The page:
The coalition of education reformers who won a lawsuit striking down the way Connecticut funds and oversees education on Monday asked the state Supreme Court to deny the attorney general’s request for an expedited appeal of the case.
Attorneys representing the Connecticut Coalition for Justice in Education Funding have asked the high court to delay its review until state officials have submitted their remedies to the problems identified by Superior Court Judge Thomas Moukawsher’s ruling and until he has ruled on whether they are sufficient.
“The trial judge has set a disciplined schedule for completing the remedy phase by mid-year 2017,” the plaintiffs say in their 11-page court filing to the Supreme Court.
If the Supreme Court intervenes now, it would be “to the clear detriment of students who would be the beneficiaries of whatever rulings and remedies the courts find appropriate.”
“The trial court afforded the defendants wide latitude in formulating any plans they might submit, including provision for a phase-in process to account for any steps to be taken once judicial approval was obtained,” the plaintiffs said. “Whether any particular feature of a plan approved by the court is beyond the judicial power can only fairly be assessed when the trial court completes its consideration of the plan— an additional reason for this Court to defer its review.”
Attorney General George Jepsen’s office filed its appeal Thursday asking the Supreme Court to conclude that Moukawsher embarked on “an uncharted and legally unsupported path” in asserting authority over how the state distributes education aid and sets standards for graduating from high school, serving special-needs students and evaluating teachers.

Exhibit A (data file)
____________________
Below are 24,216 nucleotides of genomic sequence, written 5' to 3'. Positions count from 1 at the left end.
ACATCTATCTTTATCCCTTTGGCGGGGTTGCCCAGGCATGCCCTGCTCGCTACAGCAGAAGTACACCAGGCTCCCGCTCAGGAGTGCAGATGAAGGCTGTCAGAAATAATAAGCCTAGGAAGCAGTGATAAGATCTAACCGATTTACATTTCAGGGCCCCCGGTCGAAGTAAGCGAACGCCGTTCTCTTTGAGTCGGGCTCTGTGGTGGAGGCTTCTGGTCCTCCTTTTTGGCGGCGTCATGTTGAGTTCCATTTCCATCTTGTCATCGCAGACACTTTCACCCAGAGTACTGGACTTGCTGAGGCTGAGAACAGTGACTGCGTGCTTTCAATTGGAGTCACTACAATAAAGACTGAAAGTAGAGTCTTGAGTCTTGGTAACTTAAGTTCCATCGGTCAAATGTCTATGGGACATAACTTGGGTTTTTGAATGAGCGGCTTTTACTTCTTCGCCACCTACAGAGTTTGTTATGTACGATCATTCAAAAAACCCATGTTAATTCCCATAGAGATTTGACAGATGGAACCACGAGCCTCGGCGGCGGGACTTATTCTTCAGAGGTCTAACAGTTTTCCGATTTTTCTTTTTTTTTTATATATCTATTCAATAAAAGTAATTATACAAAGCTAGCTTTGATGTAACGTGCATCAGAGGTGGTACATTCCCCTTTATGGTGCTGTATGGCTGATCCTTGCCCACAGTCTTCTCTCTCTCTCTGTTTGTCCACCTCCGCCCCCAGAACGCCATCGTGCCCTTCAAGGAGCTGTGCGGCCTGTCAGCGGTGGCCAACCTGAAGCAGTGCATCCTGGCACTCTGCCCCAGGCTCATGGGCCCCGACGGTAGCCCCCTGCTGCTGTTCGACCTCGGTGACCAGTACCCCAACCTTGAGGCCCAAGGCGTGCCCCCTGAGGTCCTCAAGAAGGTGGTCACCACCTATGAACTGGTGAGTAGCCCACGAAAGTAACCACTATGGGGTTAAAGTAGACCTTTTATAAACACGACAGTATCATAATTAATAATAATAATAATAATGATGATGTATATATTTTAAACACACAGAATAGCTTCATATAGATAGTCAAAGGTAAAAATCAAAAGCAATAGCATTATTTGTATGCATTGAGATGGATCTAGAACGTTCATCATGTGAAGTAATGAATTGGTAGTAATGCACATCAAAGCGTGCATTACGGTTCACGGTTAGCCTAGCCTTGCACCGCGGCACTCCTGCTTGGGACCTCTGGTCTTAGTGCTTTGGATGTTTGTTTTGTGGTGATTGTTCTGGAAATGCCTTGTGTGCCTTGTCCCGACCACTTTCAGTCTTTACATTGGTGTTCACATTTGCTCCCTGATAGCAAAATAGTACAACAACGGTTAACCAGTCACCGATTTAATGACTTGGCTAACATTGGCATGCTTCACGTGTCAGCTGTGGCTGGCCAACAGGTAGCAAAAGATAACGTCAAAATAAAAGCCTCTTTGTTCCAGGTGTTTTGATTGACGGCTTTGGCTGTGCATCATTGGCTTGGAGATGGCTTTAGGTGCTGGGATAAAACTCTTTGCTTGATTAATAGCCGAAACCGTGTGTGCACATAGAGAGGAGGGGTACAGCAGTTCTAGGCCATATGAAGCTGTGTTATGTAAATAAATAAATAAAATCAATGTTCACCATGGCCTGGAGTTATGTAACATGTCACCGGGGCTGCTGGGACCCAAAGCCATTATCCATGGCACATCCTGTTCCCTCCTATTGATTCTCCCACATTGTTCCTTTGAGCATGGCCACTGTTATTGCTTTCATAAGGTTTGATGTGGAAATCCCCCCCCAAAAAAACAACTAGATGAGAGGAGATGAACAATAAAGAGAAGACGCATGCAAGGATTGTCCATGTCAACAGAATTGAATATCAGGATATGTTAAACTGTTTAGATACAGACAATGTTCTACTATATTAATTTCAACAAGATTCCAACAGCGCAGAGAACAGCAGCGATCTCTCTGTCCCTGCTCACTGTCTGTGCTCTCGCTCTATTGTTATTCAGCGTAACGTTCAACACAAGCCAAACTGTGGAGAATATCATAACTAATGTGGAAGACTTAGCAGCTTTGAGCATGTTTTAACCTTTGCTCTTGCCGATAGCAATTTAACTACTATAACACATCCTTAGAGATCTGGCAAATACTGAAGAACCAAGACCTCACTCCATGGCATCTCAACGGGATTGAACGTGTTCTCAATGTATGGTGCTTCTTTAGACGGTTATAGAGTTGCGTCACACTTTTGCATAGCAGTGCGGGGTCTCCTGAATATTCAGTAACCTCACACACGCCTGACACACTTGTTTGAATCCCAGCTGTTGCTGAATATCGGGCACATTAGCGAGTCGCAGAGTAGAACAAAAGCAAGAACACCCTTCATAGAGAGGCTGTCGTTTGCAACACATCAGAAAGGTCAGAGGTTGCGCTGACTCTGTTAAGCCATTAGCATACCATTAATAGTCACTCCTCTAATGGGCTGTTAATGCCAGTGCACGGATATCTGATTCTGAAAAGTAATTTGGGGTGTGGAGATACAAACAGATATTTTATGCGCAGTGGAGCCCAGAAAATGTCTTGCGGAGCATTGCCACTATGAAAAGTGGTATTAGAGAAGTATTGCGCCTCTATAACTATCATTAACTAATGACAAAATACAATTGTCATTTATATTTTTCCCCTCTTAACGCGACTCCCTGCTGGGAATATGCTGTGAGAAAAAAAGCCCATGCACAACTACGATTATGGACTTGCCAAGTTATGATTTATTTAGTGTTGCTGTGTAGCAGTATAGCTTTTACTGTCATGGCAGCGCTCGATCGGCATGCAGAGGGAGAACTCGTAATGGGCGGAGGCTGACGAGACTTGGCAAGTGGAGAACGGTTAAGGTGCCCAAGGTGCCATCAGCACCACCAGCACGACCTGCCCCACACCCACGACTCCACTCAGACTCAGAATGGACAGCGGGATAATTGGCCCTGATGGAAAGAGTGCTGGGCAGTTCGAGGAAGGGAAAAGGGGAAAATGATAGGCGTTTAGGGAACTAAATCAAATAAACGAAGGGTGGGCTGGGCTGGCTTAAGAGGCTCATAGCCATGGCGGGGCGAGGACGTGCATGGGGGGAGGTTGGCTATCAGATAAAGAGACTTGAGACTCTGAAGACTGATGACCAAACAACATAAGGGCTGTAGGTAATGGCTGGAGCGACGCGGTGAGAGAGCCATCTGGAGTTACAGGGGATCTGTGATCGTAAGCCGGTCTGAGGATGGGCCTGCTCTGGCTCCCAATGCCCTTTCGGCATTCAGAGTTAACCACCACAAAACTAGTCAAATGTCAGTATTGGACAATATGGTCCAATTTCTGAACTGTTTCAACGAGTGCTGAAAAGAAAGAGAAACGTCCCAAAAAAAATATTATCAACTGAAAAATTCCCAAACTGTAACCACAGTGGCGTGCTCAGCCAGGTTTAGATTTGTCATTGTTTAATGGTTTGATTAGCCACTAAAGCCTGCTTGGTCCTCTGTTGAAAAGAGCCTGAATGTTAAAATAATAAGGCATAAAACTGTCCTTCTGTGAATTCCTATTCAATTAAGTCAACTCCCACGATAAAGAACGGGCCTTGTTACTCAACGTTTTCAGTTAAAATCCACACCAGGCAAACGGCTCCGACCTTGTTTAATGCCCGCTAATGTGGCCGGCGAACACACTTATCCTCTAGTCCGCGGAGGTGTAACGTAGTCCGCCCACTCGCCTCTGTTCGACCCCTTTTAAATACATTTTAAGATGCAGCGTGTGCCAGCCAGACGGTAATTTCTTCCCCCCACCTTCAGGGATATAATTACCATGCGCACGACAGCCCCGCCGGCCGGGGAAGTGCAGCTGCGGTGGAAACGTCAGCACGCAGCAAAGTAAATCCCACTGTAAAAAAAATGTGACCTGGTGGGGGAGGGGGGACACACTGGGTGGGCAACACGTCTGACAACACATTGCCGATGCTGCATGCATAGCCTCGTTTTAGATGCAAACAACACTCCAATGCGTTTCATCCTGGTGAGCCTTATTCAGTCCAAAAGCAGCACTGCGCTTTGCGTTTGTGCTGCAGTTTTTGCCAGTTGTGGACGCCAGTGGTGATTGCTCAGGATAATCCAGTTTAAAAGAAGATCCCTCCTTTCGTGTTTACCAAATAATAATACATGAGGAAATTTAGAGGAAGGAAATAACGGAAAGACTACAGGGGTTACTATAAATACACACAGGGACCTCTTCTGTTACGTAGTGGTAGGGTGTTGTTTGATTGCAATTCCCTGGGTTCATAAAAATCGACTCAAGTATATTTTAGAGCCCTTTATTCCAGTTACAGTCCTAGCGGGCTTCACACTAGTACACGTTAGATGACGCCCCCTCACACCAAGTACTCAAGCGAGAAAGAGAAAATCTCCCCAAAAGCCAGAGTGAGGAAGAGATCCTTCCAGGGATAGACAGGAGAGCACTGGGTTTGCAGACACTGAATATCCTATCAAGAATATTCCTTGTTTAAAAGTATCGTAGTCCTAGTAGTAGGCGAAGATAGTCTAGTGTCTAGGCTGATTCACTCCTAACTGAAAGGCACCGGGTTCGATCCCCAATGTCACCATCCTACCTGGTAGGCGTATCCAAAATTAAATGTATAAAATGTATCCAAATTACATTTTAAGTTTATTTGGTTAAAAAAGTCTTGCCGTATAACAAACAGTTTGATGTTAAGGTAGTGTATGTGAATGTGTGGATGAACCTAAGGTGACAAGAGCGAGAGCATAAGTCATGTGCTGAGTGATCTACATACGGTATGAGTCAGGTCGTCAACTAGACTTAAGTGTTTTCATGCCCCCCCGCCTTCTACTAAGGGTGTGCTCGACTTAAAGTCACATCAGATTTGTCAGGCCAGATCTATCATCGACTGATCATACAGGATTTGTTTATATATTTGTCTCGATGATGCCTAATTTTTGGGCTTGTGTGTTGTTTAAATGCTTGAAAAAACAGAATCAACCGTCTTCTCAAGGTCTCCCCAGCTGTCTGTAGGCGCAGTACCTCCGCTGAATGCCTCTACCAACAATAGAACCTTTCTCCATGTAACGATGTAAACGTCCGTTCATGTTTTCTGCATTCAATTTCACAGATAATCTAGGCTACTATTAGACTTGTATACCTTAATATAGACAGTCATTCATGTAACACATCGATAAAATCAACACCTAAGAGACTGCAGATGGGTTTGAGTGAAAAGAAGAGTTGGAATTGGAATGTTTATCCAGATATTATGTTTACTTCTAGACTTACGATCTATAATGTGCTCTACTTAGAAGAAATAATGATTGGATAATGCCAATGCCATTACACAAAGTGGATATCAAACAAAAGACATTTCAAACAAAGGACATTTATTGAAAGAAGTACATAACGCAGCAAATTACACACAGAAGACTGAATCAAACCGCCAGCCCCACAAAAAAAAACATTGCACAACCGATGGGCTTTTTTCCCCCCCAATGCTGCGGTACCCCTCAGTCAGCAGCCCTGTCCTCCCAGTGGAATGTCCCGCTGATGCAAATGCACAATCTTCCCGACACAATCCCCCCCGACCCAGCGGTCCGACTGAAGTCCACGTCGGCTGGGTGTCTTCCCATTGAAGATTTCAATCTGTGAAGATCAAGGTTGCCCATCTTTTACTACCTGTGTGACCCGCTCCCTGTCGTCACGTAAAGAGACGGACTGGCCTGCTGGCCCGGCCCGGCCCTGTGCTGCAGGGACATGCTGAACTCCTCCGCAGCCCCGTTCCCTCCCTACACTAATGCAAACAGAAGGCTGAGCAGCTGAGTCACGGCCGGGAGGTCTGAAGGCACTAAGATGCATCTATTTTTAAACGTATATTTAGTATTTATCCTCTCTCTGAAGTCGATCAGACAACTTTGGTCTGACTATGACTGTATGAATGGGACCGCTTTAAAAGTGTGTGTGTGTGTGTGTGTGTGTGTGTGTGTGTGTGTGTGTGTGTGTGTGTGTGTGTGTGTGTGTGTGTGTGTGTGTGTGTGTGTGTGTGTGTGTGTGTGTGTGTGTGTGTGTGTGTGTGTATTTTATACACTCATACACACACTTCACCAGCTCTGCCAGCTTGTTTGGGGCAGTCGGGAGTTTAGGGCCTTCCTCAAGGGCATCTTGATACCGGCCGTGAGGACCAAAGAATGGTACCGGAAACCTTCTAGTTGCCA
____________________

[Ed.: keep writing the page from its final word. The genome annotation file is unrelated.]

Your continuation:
Jepsen is seeking an expedited review requiring the approval of Chief Justice Chase T. Rogers, saying the time for the state’s highest court to review the ruling is now, not after the 180-day period Moukawsher set for the administration of Gov. Dannel P. Malloy and the General Assembly to answer his demand for remedies.
“Should the legislature attempt to comply with these broad directives, even if it were to be given time extensions, by enacting new legislation, then it would have made these broad changes based solely on the views of a single Superior Court judge, without review or consideration by higher judicial authority,” the state’s appeal says. “Should the legislature fail to comply, the trial court would have precipitated an unseemly, unnecessary, and entirely avoidable constitutional confrontation if it made any attempt to enforce its orders. Neither result is appropriate.”
Rogers has until Thursday to act on Jepsen’s petition.
If she agrees to hear the case now, the plaintiffs ask that the supreme court revisit the lower court’s finding that the state is spending enough on education to meets its constitutional obligations.
Moukawsher ruled that the state is spending enough to meet the low threshold the constitution requires of the state. The way the state allocates that spending, however, he found unconstitutional, calling it “irrational” and linked heavily to politics.
“This Court should also review the trial court’s decisions concerning the constitutional standard for determining adequacy of educational resources,” the plaintiffs wrote. “The plaintiffs submit that the trial court’s articulation of the legal standard is erroneous in several respects.”